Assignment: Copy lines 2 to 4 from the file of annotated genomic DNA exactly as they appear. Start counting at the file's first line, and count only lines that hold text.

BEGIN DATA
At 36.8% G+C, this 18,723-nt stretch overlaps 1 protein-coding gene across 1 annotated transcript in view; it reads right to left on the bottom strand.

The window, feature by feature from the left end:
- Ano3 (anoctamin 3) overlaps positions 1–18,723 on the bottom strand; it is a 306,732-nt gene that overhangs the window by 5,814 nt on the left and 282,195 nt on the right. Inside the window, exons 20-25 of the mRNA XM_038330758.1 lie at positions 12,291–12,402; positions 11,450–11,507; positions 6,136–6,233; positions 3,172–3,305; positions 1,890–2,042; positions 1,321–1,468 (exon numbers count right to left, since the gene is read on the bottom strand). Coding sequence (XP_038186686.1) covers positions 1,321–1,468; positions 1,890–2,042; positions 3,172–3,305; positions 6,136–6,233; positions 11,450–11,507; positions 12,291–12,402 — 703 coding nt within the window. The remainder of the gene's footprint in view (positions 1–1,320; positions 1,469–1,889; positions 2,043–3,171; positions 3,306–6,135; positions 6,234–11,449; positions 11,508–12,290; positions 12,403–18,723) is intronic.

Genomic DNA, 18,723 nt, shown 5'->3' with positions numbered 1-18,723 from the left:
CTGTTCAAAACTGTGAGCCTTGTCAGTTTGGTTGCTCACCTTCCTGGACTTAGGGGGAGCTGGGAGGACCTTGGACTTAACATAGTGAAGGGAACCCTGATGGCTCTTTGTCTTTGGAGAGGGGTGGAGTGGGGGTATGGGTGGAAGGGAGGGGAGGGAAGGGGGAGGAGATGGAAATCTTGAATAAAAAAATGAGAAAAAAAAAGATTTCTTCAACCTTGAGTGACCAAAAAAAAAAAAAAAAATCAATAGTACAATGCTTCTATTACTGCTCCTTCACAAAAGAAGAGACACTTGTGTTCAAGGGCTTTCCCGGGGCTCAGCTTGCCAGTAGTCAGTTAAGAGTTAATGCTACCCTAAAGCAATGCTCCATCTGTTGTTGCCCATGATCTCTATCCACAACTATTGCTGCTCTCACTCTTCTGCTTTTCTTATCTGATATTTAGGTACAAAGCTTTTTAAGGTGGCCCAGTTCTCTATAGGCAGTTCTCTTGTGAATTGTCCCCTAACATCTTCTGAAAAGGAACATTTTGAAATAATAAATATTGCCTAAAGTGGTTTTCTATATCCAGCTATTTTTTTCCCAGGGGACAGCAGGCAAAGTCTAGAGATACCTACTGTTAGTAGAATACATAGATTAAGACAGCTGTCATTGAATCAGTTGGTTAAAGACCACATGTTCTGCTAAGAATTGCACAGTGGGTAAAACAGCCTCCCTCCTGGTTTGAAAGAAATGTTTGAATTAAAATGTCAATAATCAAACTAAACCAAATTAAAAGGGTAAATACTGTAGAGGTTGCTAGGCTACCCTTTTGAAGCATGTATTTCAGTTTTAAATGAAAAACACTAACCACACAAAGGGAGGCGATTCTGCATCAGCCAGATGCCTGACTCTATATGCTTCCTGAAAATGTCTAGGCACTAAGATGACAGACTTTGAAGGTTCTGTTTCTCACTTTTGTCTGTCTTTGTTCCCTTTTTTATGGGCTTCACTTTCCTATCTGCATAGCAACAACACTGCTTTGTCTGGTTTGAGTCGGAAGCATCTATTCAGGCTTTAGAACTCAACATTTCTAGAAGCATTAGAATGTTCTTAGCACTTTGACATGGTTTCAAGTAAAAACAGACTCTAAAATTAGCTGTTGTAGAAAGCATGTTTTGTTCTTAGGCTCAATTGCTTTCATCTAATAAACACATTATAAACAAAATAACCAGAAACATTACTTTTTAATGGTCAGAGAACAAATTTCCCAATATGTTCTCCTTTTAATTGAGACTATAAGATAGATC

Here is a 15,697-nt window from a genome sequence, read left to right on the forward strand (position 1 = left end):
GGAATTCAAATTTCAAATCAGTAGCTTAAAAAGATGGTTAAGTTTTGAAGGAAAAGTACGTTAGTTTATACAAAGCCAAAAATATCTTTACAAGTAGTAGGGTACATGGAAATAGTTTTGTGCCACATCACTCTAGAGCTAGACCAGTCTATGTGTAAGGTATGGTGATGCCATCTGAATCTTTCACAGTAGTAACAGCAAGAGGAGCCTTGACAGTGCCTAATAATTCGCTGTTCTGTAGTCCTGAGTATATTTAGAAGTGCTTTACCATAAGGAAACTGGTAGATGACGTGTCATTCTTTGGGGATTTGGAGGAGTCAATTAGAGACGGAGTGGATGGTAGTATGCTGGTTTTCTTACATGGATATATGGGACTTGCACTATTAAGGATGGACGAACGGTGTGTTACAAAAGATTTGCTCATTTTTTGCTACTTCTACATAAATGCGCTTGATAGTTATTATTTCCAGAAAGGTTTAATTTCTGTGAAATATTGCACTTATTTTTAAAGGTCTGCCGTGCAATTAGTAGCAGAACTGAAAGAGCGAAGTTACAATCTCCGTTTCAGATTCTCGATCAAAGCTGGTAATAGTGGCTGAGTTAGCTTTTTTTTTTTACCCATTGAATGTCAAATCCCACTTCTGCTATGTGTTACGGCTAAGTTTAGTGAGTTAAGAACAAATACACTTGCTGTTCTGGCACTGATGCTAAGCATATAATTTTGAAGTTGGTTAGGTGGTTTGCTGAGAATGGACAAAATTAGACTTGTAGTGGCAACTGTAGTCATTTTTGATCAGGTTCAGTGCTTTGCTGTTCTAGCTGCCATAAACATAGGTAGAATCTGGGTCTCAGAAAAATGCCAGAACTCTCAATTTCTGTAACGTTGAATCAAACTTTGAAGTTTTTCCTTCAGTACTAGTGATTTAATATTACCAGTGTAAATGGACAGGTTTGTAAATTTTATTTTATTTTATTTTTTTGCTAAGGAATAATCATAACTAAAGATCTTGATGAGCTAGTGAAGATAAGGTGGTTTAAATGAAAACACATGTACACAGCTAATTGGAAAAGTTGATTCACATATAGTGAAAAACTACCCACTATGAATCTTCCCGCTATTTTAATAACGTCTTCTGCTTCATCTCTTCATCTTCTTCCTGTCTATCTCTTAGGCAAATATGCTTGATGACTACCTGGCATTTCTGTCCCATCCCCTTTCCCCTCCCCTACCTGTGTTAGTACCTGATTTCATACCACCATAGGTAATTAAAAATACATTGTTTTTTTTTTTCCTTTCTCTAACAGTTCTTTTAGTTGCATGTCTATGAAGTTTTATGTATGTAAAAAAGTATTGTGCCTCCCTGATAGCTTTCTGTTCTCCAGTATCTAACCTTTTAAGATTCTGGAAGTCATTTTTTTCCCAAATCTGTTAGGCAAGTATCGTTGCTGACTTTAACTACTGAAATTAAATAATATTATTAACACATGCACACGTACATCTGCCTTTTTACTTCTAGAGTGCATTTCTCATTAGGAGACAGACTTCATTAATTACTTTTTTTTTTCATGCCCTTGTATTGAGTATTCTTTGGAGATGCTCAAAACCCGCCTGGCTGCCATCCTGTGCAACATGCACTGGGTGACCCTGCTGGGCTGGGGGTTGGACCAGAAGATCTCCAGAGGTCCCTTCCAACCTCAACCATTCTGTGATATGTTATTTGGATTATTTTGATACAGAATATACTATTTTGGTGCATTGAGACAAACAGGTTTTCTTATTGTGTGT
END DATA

The window, feature by feature from the left end:
- Ano3 (anoctamin 3) overlaps positions 1–18,723 on the bottom strand; it is a 306,732-nt gene that overhangs the window by 5,814 nt on the left and 282,195 nt on the right. Inside the window, exons 20-25 of the mRNA XM_038330758.1 lie at positions 12,291–12,402; positions 11,450–11,507; positions 6,136–6,233; positions 3,172–3,305; positions 1,890–2,042; positions 1,321–1,468 (exon numbers count right to left, since the gene is read on the bottom strand). Coding sequence (XP_038186686.1) covers positions 1,321–1,468; positions 1,890–2,042; positions 3,172–3,305; positions 6,136–6,233; positions 11,450–11,507; positions 12,291–12,402 — 703 coding nt within the window. The remainder of the gene's footprint in view (positions 1–1,320; positions 1,469–1,889; positions 2,043–3,171; positions 3,306–6,135; positions 6,234–11,449; positions 11,508–12,290; positions 12,403–18,723) is intronic.

Genomic DNA, 18,723 nt, shown 5'->3' with positions numbered 1-18,723 from the left: